# Schur-Weyl duality

I have a question about the interpretation of multiplicities and dimensions using Schur-Weyl duality.

$V$ is an n-dimensional complex vector space. Then $V$ $\otimes$ $V$ $\otimes$ $V$ decomposes as:

$V$ $\otimes$ $V$ $\otimes$ $V$ = $Sym^3$ $V$ $\oplus$ $\wedge^3$ $V$ $\oplus$ $S_{(2,1)}V$ $\oplus$ $S_{(2,1)}V$

where $S_{(2,1)}V$ is a Schur module for the partition (2,1). (Fulton-Harris, Chapter 6).

Then Schur-Weyl duality says that the multiplicity of $S_{(2,1)}V$ in this decomposition (it is 2) should be the dimension of the irrep of $S_3$ labelled by the partition (2,1) - which is correct.

My question is about the other half of this duality: the dimension of $S_{(2,1)}V$ in this decomposition (it is 8) should correspond to some sort of multiplicity for the irrep of $S_3$ labelled by the partition (1,2) - but I am unable to see exactly what...

Any help is most welcome.

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I suppose you know that $S_\lambda(V)=F_\lambda\otimes_{S_k} V^{\otimes k}$, where $F_\lambda$ is the $\lambda$-irrep of the symmetric group $S_k$. – Jim Conant Sep 27 '11 at 11:54

The dimension of $S_{21}(V)$ is $(n+1)n(n-1)/3$; it is only $8$ if $n=3$. The other half of Schur Weyl duality says that $S_{21}(V)$ is a $GL_n$ (not $S_3$) irrep; namely, the one which is indexed by the partition $(2,1)$. Similarly, $\mathrm{Sym}^3(V)$ and $\bigwedge^3 V$ have dimensions $(n+2)(n+1)n/6$ and $n(n-1)(n-2)/6$ and are $GL_n$, not $S_3$, irreps.

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the dim of $S_\lambda(V)$ is approximately $c_\lambda dim^n V / n!$ where $c_\lambda$ is the dimension of the corresponding module over the symmetric group. – kassabov Sep 27 '11 at 14:10
@kassabov: I think you meant to leave your comment for the OP. In any case, David's answer addresses the OP's concerns perfectly. – Faisal Sep 27 '11 at 17:07

Let $V$ be the vector representation of $GL_n(\mathbb{C})$, and let $d\leq n$.

You want to see the multiplicities of a given irreducible $S_d$ module in $V^{\otimes d}$ in terms of the dimension of an associated irreducible $GL_n(\mathbb{C})$-module. To do this, observe that $S_d$ acts on $V^{\otimes d}$ by permuting the tensor factors and this action commutes with the diagonal action of $GL_n(\mathbb{C})$ on $V^{\otimes d}$. Therefore, for a partition $\lambda=(\lambda_1\geq\lambda_2\geq\cdots\geq\lambda_n\geq 0)$ (equivalently, a polynomial weight for $GL_n(\mathbb{C})$) we can consider the space $W_\lambda$ of highest weight vectors in $V^{\otimes d}$ of highest weight $\lambda$. Since the action of $S_d$ commutes with the action of $GL_n(\mathbb{C})$ (and, in particular, the action of the standard maximal torus, and standard Borel), $W_\lambda$ is an $S_d$-module. By character considerations, one can show that this space is the irreducible Specht module, $W_\lambda\cong S^{\lambda}$.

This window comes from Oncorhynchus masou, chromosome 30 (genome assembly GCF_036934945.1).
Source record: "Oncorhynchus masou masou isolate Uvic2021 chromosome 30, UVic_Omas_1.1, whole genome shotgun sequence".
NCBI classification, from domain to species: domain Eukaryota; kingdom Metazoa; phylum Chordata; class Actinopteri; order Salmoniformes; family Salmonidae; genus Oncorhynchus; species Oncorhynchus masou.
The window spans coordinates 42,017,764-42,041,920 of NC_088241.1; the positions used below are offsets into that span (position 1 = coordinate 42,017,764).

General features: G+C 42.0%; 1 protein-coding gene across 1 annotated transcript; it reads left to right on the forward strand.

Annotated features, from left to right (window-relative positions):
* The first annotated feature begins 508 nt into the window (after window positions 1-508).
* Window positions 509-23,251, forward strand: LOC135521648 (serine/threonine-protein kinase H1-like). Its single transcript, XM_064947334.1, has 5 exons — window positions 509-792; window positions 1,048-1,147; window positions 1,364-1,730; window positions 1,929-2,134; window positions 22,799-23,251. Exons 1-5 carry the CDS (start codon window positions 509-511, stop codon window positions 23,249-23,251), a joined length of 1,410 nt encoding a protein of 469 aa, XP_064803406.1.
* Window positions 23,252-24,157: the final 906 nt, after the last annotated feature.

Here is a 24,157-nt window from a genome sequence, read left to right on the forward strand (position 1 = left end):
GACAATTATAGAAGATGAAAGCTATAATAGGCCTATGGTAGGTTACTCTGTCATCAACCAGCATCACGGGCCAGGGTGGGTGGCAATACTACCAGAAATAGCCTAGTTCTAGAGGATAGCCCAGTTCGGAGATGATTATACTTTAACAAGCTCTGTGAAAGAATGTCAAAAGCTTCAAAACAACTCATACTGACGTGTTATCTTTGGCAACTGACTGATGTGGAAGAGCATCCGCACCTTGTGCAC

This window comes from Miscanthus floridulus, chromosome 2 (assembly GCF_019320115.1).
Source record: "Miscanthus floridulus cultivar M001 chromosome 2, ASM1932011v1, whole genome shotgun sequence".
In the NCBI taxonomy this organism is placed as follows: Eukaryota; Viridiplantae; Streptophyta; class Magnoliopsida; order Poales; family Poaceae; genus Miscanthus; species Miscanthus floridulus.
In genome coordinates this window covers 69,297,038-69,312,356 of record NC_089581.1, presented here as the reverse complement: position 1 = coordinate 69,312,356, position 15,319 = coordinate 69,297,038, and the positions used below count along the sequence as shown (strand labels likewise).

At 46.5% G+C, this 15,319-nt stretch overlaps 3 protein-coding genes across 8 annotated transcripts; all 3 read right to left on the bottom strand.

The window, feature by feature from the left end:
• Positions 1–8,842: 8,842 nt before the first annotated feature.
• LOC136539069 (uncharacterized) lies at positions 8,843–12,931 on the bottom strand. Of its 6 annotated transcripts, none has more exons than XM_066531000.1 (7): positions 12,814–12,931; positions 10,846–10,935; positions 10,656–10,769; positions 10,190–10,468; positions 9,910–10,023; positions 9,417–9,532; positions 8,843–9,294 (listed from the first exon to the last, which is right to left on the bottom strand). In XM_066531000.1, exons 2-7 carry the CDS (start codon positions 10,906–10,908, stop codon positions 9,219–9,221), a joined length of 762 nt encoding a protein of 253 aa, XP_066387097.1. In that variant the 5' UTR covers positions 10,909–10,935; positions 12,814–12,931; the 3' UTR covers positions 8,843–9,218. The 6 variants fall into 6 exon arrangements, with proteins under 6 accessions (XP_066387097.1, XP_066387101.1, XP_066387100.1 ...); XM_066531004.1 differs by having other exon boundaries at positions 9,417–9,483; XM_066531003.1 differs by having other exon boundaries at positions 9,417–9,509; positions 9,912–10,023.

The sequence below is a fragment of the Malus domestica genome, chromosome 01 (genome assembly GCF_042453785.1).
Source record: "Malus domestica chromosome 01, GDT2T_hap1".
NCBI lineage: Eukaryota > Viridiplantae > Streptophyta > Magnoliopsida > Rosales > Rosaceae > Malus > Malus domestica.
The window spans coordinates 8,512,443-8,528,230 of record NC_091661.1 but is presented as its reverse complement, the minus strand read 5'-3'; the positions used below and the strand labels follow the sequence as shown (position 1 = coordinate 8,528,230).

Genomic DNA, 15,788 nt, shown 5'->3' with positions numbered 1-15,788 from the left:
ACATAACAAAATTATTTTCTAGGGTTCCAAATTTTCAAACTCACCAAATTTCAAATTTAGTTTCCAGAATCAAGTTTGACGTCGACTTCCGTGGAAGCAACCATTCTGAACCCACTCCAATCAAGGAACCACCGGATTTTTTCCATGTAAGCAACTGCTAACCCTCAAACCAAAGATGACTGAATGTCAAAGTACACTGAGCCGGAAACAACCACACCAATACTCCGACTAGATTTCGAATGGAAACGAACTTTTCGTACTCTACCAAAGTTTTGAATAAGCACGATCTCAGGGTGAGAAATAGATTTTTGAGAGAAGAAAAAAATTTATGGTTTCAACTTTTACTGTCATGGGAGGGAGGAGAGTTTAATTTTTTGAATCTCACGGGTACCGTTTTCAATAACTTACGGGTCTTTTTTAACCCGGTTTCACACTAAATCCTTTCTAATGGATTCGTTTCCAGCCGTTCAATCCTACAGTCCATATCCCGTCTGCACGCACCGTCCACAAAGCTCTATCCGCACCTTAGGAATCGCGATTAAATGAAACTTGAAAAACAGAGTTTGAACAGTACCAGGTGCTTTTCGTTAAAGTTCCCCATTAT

More generally, if $X\in GL_n(\mathbb{C})$, then $X\cdot W_\lambda$ is another $S_d$-module since, again, the action of $S_d$ commutes with the action of $GL_n(\mathbb{C})$. Moreover, this module is obviously isomorphic to $S^\lambda$. This means that there are $\dim L(\lambda)$ copies of $S^\lambda$ in $V^{\otimes d}$, where $L(\lambda)$ is the irreducible $GL_n(\mathbb{C})$-module of highest weight $\lambda$.

This proves half of the statement that, as a $(GL_n(\mathbb{C}),S_d)$-bimodule, $V^{\otimes d}\cong \bigoplus_{\lambda\vdash d}L(\lambda)\otimes S^\lambda.$ From your question, I assume you understand the other half.

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Thank you! That helped. Ravi – Ravi Sep 28 '11 at 10:23

The multiplicity of a Specht module $Specht(\lambda)$ (Fulton-Harris Ch.4) in $V^{\otimes n}$ is the number semi-standard Young tableaux of shape $\lambda$ and entries in $\{1,2,\dots,\dim V\}$. In your example (where I've guessed you're assuming $\dim V = 3$) the multiplicity of the Spetch module $Specht((2,1))$ is the number of SSYT of this shape with entries in $\{1,2,3\}$. This is computed using the hook-content formula, and is 8 (or just write down the 8 tableuax).

It is instructive to find a basis of the Schur module of shape $\lambda$ indexed by SSYT of shape $\lambda$. See Fulton's book on Young tableuax for this, or the book Constructive invariant theory by Sturmfels.

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Thank you! That helped. Ravi – Ravi Sep 28 '11 at 10:23
I could only find lecture notes called "Constructive Invariant Theory" (Sturmfels & Tsai, 28 pages). Is there a book too? Ravi – Ravi Sep 28 '11 at 10:40
I was wrong. It is called Algorithms in invariant theory. – Andy B Sep 28 '11 at 16:34